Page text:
IBS is a gut disorder, essentially meaning that your gut is not functioning properly. The gut includes everything from your intestines to your bowels. It is not a “disease” but rather a term to explain digestive issues that don’t fit into other categories.
IBS ranges from very mild to extremely painful symptoms. When I say mild, I mean something along the lines of occasional bloating, constipation and/or diarrhea but still being able to live a normal life. On the other end of the spectrum, I mean unbearable agony, being hunched over and unable to move, or even being hospitalized.
Types of IBS
Experts have now categorized IBS into three groups. Each group is recognized by a primary symptom. However, this primary symptom is often in addition to general gut issues, such as bloating or abdominal discomfort.
First, you have IBS-C, which indicates that an individual suffers mostly with constipation. Second, you have IBS-D, which indicates the primary symptom is diarrhea And finally, you have IBS-A, which indicates alternating between constipation and diarrhea.
And just to add to the confusion, many individuals will actually alternate between the tranches over time. This is one reason it is very important to identify a long-term solution for oneself. Otherwise, you will be taking measures to help your constipation then switching to something to help diarrhea then back again. This is not good for your body and can actually make things worse.
Symptoms will probably vary in severity and in length of time over a person’s life. What this means is that one week things will be great and the next week you will feel bloated and gassy the entire time. One month you will suffer with symptoms for just a couple days and the next month they are full steam ahead over a two-week period.
When you read about IBS, the most common symptoms discussed are bloating, constipation, and diarrhea These are exactly the symptoms I’ve talked about so far above. However, the list of symptoms goes on for miles and each person experiences something slightly different or varying combinations of the symptoms. Some other common symptoms are:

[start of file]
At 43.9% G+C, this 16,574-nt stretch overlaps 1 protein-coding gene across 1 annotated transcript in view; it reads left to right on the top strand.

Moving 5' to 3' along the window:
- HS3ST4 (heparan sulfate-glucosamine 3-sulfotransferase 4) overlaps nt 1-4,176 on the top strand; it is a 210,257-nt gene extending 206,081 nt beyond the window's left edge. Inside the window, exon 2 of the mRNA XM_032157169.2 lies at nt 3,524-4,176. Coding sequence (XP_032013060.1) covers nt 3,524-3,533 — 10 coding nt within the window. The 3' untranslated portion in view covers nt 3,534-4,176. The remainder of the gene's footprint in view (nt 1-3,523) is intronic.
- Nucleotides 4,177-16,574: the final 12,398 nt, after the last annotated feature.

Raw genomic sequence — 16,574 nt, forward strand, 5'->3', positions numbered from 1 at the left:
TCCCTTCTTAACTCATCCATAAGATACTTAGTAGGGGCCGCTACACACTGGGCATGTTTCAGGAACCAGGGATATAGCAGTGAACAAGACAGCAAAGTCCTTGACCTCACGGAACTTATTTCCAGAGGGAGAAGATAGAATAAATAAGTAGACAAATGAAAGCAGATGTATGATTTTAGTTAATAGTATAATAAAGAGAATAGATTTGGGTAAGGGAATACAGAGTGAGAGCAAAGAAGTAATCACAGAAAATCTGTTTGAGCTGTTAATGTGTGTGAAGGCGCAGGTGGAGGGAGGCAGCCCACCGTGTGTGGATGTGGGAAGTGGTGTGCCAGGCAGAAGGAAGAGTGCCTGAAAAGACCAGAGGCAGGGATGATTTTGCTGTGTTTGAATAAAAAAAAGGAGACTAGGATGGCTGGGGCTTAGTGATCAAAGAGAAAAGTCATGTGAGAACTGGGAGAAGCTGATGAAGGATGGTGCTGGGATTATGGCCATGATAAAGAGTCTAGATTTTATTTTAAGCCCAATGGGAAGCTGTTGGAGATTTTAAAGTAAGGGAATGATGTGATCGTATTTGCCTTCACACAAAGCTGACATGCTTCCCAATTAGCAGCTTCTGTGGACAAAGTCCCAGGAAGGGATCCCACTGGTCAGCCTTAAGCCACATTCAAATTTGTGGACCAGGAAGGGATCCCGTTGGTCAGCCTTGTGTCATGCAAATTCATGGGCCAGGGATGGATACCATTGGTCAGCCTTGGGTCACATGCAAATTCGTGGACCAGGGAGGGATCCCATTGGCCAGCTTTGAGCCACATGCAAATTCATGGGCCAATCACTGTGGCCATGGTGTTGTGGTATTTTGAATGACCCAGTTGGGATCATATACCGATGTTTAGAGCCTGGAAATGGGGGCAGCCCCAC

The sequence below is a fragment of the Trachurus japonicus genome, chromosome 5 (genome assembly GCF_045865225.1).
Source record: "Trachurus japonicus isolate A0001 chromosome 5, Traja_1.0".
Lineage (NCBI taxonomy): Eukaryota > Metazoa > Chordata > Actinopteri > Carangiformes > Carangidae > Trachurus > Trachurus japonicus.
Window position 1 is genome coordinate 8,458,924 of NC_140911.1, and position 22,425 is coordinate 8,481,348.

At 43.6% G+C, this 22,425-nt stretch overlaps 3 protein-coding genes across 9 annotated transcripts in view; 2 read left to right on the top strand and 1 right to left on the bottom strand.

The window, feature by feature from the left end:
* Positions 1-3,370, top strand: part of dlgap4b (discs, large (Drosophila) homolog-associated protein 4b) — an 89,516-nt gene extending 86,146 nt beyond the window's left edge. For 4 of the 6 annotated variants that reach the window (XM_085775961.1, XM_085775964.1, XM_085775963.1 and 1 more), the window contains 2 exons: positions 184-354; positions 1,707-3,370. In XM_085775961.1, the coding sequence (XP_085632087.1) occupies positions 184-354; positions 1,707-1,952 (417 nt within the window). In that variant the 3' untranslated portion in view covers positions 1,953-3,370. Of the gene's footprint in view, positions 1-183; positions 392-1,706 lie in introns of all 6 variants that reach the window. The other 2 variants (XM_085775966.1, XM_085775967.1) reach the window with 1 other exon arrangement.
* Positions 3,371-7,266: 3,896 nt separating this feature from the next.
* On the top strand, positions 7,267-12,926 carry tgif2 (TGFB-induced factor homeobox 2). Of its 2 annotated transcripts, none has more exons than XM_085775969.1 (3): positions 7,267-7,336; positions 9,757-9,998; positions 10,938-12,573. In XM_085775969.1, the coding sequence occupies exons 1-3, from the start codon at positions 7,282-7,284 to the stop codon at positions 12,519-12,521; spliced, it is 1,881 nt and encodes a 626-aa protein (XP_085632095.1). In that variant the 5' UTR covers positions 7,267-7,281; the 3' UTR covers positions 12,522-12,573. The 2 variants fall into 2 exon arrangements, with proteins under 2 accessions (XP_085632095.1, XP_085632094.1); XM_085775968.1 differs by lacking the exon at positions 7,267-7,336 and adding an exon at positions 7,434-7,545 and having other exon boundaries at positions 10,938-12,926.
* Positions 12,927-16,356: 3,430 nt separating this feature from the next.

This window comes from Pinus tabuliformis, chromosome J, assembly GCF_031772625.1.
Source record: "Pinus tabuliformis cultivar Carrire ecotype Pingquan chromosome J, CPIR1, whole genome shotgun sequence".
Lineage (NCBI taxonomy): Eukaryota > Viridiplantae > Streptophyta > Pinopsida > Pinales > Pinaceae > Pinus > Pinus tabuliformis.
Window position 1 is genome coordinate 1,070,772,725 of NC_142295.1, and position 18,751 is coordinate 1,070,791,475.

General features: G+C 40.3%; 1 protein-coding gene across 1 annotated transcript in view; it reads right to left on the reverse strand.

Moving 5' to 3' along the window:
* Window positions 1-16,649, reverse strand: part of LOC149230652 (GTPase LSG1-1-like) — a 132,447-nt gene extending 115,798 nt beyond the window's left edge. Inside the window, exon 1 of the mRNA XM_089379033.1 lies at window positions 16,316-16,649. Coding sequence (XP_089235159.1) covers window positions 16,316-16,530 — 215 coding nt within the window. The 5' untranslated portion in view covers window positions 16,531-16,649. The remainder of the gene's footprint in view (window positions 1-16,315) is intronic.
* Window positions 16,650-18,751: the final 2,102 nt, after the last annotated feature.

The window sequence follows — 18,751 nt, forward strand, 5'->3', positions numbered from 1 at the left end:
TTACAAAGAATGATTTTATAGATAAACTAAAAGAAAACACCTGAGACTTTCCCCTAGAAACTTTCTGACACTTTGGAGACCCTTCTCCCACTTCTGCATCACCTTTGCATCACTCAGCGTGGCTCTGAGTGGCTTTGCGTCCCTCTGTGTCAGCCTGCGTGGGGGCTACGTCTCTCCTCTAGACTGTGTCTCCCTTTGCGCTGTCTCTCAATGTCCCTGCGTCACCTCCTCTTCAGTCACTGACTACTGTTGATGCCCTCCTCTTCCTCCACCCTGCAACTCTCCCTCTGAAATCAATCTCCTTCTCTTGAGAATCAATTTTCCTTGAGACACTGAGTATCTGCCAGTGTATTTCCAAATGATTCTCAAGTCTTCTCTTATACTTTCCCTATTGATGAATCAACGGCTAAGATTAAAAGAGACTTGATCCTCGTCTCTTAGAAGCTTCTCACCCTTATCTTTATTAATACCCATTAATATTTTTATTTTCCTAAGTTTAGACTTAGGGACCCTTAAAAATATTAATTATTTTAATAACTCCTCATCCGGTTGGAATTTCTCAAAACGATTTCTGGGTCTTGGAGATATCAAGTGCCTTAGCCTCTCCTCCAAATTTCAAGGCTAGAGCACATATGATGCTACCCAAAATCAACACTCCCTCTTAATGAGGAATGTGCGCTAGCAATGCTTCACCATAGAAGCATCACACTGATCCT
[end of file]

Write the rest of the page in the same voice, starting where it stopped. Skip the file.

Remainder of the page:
â€¢ Backache (something I suffered with and then realized it was from constipation)
â€¢ Excess wind
â€¢ Urgency for bowel movements
Why has IBS become so common?
Leading on from the discussion above about the fact that people consume more packaged or processed foods now and are exposed to more and more chemicals, I know this has something to do with how common IBS suffering has become.
Processed foods obviously have more ingredients in them than the same foods would if you cooked them yourself.
Some of the ingredients that tend to cause digestive trouble for people are egg, dairy, and gluten. And what do you find in many, many products? These ingredients. They even show up in things you wouldn’t think of, like soups (even the non-creamy ones!), crisps, and even some poultry/meats.
As our intake of these ingredients increases, our bodies have more reaction to them during the digestive process. Hence, the instance of IBS appears to have risen significantly recently.
Chemicals/Toxins and Parasites
Common chemicals, additives, toxins, and metals cause problems in our digestive system. As we now know that exposure to these foreign substances contributes to digestive trouble, there is a link between the increasing exposure to chemicals and the increasing reports of IBS suffering.
Another important note:
If you ever notice that you have blood in your stool, please don’t pass this off as IBS because it is not a normal symptom of IBS. You should go see a doctor immediately.